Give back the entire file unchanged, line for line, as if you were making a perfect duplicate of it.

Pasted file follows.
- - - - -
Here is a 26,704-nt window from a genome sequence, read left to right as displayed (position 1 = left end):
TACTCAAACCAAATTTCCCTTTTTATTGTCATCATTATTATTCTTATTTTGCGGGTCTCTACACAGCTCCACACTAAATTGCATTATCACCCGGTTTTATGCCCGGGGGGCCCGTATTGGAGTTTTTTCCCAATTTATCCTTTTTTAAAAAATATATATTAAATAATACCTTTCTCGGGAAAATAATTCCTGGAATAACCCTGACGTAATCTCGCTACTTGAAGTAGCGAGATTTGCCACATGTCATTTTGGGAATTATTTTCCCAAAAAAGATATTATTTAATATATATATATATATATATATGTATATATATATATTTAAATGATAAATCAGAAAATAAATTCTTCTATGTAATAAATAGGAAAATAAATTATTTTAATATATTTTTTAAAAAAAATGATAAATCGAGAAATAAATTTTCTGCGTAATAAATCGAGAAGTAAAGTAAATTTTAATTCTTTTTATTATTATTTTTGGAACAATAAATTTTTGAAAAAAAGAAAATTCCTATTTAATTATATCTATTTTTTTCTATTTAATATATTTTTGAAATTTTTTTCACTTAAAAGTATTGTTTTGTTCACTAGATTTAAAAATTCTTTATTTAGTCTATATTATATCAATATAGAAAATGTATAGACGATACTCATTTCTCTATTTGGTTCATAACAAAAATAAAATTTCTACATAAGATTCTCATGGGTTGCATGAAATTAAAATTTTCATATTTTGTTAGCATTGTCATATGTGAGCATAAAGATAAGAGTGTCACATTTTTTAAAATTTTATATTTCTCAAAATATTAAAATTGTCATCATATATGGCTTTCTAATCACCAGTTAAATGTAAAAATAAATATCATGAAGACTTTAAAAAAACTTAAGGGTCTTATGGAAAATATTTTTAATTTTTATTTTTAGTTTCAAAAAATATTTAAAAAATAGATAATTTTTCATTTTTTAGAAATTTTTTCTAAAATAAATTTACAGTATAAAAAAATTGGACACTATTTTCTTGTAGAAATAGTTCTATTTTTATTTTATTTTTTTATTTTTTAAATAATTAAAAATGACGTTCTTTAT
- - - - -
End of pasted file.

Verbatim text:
Here is a 26,704-nt window from a genome sequence, read left to right as displayed (position 1 = left end):
TACTCAAACCAAATTTCCCTTTTTATTGTCATCATTATTATTCTTATTTTGCGGGTCTCTACACAGCTCCACACTAAATTGCATTATCACCCGGTTTTATGCCCGGGGGGCCCGTATTGGAGTTTTTTCCCAATTTATCCTTTTTTAAAAAATATATATTAAATAATACCTTTCTCGGGAAAATAATTCCTGGAATAACCCTGACGTAATCTCGCTACTTGAAGTAGCGAGATTTGCCACATGTCATTTTGGGAATTATTTTCCCAAAAAAGATATTATTTAATATATATATATATATATATATGTATATATATATATTTAAATGATAAATCAGAAAATAAATTCTTCTATGTAATAAATAGGAAAATAAATTATTTTAATATATTTTTTAAAAAAAATGATAAATCGAGAAATAAATTTTCTGCGTAATAAATCGAGAAGTAAAGTAAATTTTAATTCTTTTTATTATTATTTTTGGAACAATAAATTTTTGAAAAAAAGAAAATTCCTATTTAATTATATCTATTTTTTTCTATTTAATATATTTTTGAAATTTTTTTCACTTAAAAGTATTGTTTTGTTCACTAGATTTAAAAATTCTTTATTTAGTCTATATTATATCAATATAGAAAATGTATAGACGATACTCATTTCTCTATTTGGTTCATAACAAAAATAAAATTTCTACATAAGATTCTCATGGGTTGCATGAAATTAAAATTTTCATATTTTGTTAGCATTGTCATATGTGAGCATAAAGATAAGAGTGTCACATTTTTTAAAATTTTATATTTCTCAAAATATTAAAATTGTCATCATATATGGCTTTCTAATCACCAGTTAAATGTAAAAATAAATATCATGAAGACTTTAAAAAAACTTAAGGGTCTTATGGAAAATATTTTTAATTTTTATTTTTAGTTTCAAAAAATATTTAAAAAATAGATAATTTTTCATTTTTTAGAAATTTTTTCTAAAATAAATTTACAGTATAAAAAAATTGGACACTATTTTCTTGTAGAAATAGTTCTATTTTTATTTTATTTTTTTATTTTTTAAATAATTAAAAATGACGTTCTTTAT